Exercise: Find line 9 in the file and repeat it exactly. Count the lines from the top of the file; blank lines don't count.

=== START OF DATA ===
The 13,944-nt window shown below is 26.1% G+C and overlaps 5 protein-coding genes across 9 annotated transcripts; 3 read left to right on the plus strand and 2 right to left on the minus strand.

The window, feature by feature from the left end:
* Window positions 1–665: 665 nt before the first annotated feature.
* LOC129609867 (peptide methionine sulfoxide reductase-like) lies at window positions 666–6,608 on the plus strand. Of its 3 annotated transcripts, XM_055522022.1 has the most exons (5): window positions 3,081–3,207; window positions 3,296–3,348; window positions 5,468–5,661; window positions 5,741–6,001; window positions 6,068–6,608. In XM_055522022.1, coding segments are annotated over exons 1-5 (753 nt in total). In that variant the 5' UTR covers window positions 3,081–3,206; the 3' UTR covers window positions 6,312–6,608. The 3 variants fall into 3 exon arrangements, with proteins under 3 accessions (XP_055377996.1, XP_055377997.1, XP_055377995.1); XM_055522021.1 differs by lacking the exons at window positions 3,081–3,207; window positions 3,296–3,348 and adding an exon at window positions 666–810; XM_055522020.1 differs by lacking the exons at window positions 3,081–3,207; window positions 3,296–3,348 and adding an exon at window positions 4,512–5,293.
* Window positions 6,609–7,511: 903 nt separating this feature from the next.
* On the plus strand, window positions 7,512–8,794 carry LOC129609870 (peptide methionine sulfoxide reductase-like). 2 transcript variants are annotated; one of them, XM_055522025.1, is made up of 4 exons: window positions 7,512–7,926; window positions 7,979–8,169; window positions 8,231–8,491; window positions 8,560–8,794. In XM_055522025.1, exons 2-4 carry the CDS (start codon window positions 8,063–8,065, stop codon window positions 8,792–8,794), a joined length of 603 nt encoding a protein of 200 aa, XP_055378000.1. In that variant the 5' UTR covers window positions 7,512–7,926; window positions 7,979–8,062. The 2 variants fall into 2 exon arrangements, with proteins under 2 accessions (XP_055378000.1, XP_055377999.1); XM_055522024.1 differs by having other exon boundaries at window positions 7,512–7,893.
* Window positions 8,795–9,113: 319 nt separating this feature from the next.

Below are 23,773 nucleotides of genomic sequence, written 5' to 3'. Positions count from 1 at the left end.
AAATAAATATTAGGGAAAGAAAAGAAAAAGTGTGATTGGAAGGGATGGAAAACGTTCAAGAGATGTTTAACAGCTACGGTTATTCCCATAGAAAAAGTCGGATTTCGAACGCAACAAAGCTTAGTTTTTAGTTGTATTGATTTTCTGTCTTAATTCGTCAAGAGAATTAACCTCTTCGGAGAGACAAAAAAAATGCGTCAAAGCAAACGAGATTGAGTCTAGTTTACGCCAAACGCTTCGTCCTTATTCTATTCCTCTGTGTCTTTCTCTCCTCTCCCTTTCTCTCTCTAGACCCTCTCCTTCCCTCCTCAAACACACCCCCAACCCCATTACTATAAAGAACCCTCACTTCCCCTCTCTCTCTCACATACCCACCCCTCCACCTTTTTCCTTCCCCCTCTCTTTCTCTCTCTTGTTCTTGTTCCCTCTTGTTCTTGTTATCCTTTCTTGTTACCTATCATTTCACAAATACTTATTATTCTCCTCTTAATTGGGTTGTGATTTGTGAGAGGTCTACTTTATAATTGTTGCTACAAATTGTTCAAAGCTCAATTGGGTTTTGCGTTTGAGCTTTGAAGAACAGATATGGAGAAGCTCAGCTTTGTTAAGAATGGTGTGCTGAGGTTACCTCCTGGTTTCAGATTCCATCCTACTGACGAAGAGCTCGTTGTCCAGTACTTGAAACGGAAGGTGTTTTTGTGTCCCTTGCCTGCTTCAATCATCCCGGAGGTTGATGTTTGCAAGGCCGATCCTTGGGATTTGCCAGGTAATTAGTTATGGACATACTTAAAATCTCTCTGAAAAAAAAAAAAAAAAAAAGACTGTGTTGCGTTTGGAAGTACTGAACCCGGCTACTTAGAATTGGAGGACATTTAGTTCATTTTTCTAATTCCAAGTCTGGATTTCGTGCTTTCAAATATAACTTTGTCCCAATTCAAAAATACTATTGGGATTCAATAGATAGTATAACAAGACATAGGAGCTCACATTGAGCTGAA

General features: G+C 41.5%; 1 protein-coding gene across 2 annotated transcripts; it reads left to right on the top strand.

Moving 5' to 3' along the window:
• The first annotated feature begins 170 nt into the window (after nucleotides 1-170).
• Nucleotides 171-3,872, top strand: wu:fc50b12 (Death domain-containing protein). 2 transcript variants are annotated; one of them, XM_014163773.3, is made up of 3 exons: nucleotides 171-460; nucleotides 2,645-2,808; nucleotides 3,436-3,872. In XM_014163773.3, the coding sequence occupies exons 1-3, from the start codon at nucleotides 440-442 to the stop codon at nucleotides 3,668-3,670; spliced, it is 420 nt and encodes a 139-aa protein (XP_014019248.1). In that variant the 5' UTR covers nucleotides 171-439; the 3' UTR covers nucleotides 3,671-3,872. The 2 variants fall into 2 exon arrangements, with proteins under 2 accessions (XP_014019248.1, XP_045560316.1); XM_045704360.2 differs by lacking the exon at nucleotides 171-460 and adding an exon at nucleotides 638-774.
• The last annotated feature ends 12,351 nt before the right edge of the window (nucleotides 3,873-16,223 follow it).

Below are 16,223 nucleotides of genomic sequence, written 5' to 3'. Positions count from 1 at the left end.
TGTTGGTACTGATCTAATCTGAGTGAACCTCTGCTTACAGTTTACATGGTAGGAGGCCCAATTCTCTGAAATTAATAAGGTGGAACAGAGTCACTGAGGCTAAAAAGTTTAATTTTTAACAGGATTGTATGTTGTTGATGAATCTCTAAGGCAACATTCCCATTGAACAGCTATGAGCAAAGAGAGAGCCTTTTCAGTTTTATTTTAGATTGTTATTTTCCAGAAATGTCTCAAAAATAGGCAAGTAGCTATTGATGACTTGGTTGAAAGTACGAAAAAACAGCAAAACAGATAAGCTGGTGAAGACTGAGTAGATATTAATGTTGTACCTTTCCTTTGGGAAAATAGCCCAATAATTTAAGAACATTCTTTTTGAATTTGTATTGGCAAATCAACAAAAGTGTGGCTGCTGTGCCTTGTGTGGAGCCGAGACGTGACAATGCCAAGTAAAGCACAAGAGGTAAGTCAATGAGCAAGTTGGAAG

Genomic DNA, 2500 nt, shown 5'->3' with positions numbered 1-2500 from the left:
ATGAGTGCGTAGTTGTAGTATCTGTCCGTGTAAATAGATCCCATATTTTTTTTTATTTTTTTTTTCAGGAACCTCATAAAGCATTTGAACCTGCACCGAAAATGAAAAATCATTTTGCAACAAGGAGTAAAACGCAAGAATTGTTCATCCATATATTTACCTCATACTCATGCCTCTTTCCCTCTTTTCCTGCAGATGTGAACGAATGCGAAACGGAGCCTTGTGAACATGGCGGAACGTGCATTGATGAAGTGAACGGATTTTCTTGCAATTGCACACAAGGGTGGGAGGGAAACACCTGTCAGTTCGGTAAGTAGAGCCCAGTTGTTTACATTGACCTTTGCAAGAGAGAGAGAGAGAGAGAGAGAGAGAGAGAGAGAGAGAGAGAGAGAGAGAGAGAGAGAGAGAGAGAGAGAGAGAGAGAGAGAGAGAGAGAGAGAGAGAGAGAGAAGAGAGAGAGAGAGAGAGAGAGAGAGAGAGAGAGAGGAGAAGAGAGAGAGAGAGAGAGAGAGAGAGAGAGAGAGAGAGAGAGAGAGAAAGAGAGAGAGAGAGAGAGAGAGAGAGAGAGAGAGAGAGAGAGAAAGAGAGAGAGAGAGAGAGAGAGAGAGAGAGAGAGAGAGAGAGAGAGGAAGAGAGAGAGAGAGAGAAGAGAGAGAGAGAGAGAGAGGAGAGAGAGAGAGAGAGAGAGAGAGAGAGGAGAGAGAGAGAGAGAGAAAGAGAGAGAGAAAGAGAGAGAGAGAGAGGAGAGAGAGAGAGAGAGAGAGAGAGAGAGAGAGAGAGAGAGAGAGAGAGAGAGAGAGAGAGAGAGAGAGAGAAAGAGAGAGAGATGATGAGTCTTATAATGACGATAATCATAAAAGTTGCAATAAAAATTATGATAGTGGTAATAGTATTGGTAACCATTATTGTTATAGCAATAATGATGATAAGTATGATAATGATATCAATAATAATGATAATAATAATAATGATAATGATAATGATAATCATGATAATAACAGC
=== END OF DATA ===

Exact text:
AAATAAATATTAGGGAAAGAAAAGAAAAAGTGTGATTGGAAGGGATGGAAAACGTTCAAGAGATGTTTAACAGCTACGGTTATTCCCATAGAAAAAGTCGGATTTCGAACGCAACAAAGCTTAGTTTTTAGTTGTATTGATTTTCTGTCTTAATTCGTCAAGAGAATTAACCTCTTCGGAGAGACAAAAAAAATGCGTCAAAGCAAACGAGATTGAGTCTAGTTTACGCCAAACGCTTCGTCCTTATTCTATTCCTCTGTGTCTTTCTCTCCTCTCCCTTTCTCTCTCTAGACCCTCTCCTTCCCTCCTCAAACACACCCCCAACCCCATTACTATAAAGAACCCTCACTTCCCCTCTCTCTCTCACATACCCACCCCTCCACCTTTTTCCTTCCCCCTCTCTTTCTCTCTCTTGTTCTTGTTCCCTCTTGTTCTTGTTATCCTTTCTTGTTACCTATCATTTCACAAATACTTATTATTCTCCTCTTAATTGGGTTGTGATTTGTGAGAGGTCTACTTTATAATTGTTGCTACAAATTGTTCAAAGCTCAATTGGGTTTTGCGTTTGAGCTTTGAAGAACAGATATGGAGAAGCTCAGCTTTGTTAAGAATGGTGTGCTGAGGTTACCTCCTGGTTTCAGATTCCATCCTACTGACGAAGAGCTCGTTGTCCAGTACTTGAAACGGAAGGTGTTTTTGTGTCCCTTGCCTGCTTCAATCATCCCGGAGGTTGATGTTTGCAAGGCCGATCCTTGGGATTTGCCAGGTAATTAGTTATGGACATACTTAAAATCTCTCTGAAAAAAAAAAAAAAAAAAAGACTGTGTTGCGTTTGGAAGTACTGAACCCGGCTACTTAGAATTGGAGGACATTTAGTTCATTTTTCTAATTCCAAGTCTGGATTTCGTGCTTTCAAATATAACTTTGTCCCAATTCAAAAATACTATTGGGATTCAATAGATAGTATAACAAGACATAGGAGCTCACATTGAGCTGAA